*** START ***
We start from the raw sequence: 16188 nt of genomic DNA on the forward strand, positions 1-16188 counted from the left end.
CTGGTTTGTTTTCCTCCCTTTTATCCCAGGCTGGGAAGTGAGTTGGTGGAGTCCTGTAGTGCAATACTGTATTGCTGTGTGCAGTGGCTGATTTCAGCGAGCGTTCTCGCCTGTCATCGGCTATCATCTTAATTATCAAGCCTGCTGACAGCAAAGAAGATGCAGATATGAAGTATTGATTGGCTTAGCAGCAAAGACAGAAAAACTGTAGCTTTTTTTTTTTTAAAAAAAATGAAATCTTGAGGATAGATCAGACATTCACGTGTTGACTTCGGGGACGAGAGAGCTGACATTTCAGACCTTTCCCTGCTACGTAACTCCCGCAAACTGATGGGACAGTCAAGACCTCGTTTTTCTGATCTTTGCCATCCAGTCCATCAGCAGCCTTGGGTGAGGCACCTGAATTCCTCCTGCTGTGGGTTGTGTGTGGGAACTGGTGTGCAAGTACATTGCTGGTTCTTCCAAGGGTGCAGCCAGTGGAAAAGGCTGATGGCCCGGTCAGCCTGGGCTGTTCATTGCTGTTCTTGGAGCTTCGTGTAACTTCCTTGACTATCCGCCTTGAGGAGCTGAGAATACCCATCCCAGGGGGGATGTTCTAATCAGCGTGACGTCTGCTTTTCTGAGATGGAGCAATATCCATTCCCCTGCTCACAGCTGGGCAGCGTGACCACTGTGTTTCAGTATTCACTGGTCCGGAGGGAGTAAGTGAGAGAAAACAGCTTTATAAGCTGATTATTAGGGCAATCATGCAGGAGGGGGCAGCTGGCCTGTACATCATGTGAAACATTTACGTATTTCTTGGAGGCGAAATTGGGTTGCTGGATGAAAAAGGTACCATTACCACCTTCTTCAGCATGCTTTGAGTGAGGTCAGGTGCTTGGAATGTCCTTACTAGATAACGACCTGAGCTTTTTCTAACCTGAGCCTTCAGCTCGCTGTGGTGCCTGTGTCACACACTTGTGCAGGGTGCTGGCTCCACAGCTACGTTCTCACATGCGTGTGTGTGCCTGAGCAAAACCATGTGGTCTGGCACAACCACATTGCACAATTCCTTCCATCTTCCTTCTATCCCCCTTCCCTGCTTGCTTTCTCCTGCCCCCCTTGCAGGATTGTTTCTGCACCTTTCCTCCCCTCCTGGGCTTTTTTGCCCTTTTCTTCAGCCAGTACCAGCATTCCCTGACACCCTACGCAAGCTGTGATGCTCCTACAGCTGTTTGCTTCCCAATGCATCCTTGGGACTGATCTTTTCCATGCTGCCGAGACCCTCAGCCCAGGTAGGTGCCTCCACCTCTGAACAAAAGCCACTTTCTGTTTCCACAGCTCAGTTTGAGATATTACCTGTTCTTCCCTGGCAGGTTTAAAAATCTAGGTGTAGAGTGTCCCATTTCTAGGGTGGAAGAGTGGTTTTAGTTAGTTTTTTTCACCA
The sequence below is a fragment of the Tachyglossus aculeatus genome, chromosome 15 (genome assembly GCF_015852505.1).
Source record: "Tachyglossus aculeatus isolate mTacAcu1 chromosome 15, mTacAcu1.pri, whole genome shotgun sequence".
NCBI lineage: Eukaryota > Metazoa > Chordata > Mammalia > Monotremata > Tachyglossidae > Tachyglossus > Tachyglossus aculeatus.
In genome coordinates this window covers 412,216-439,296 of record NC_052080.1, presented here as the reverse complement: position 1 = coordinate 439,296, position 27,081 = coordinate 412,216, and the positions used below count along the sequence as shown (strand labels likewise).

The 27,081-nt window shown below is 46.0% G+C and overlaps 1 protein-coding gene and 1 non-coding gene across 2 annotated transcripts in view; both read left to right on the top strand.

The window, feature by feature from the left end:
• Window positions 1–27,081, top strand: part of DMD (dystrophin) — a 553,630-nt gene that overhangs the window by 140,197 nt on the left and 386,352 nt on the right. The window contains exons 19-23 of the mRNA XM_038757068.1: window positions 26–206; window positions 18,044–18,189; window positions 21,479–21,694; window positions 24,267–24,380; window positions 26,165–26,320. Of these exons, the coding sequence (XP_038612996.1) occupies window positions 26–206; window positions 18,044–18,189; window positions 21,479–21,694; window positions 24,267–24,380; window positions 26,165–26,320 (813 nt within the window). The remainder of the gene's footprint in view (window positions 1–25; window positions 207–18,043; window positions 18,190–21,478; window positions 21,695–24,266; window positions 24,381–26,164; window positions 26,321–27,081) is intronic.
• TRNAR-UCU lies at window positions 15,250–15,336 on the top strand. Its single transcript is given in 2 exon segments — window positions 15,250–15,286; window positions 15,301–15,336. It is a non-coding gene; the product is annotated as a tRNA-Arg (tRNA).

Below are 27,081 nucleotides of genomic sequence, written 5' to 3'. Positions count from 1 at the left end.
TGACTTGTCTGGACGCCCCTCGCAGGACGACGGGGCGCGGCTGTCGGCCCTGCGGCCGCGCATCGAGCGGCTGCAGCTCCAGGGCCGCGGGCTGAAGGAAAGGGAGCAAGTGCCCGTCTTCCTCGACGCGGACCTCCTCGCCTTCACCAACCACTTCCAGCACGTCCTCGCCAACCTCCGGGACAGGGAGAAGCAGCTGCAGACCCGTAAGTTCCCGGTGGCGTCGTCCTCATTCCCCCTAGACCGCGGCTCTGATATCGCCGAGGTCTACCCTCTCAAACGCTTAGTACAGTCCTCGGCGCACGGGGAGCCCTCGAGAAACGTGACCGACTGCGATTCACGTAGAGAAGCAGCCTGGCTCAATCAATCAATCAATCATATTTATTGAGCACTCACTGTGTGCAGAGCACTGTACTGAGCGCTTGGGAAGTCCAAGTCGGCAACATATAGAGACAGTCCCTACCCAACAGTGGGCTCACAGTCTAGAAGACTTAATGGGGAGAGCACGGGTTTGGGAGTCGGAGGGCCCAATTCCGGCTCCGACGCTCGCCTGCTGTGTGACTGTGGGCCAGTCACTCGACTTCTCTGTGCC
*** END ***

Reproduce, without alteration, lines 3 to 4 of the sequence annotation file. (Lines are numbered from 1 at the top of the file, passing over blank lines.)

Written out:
The sequence below is a fragment of the Tachyglossus aculeatus genome, chromosome 15 (genome assembly GCF_015852505.1).
Source record: "Tachyglossus aculeatus isolate mTacAcu1 chromosome 15, mTacAcu1.pri, whole genome shotgun sequence".